This is a 25W single output switching power supply from Mean Well that has been specifically designed to work with LED applications. This power supply is extremely reliable and able to output 5VDC at up to 5A. We’ve been testing this power supply for quite some time and can definitely attest to its durability with its IP42, fully isolated plastic casing, short circuit, overload, and over voltage protections.
The power supply includes wire pairs for the input (brown and blue) and output (red and black). Keep in mind that the input voltage does require an AC power cable to be connected that is not included with the power supply. This specific model is compact for projects where you don't have a lot of space and is cooled by free air convection and operates at a temperature of -30°C to +70°C. Mean Well has really outdone themselves with their power supplies, which are high quality and should last for quite some time without issue!
If it requires power, you need to know how much, what all the pins do, and how to hook it up. You may need to reference datasheets, schematics, and know the ins and outs of electronics.
Skill Level: Competent - You will be required to reference a datasheet or schematic to know how to use a component. Your knowledge of a datasheet will only require basic features like power requirements, pinouts, or communications type. Also, you may need a power supply that?s greater than 12V or more than 1A worth of current.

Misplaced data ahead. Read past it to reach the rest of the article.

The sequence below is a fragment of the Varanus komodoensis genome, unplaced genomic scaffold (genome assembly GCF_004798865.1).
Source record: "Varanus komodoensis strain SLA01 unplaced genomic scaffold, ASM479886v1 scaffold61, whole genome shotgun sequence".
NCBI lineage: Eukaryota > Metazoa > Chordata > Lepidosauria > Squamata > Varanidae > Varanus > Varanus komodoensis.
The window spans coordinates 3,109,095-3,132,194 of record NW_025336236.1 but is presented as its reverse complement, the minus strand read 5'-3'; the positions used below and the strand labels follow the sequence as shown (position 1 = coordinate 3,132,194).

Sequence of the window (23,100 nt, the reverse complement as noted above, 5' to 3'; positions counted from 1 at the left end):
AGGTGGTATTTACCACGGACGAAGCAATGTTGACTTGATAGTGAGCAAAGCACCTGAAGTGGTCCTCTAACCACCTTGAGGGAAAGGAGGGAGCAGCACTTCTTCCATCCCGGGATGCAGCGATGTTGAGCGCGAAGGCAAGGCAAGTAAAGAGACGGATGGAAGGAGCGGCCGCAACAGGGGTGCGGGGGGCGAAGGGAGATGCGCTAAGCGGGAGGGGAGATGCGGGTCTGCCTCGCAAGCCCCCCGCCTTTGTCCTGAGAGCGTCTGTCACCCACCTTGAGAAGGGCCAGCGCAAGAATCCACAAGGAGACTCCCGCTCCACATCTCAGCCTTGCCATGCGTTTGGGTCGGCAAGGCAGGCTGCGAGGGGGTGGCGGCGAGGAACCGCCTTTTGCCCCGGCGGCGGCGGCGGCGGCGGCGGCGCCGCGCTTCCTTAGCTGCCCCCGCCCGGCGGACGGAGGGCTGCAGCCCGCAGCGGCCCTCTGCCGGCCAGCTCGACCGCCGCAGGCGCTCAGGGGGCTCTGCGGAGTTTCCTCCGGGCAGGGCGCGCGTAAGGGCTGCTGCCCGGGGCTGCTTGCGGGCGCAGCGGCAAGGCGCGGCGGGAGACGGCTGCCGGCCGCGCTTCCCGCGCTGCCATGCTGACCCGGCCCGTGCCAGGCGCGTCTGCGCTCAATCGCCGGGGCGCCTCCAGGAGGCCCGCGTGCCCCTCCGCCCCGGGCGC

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Can I use this power supply with a MOSFET to dim (PWM) an LED strip?
I'm not sure if this power supply requires a minimum load to regulate the output voltage properly.
I just noticed your comment after checking a spec on this product. For technical questions, it's usually better to contact our technical support team or post in the SFE forums. However, I can answer your question if you have not received an answer yet.
The load should pull what it needs at and it should provide about 5V (+/- a small tolerance) from the power supply. I do feel that this might be overkill if your load is small. You'd probably be better off with a 5V wall adapter that outputs less current. Just make sure that the LED strip can be powered at 5V. Usually addressable LED strips are 5V while non-addressable LEDs are 12V. Non-addressable LEDs usually require a transistor (i.e. usually a N-Channel MOSFET) to control from a microcontroller or a timer.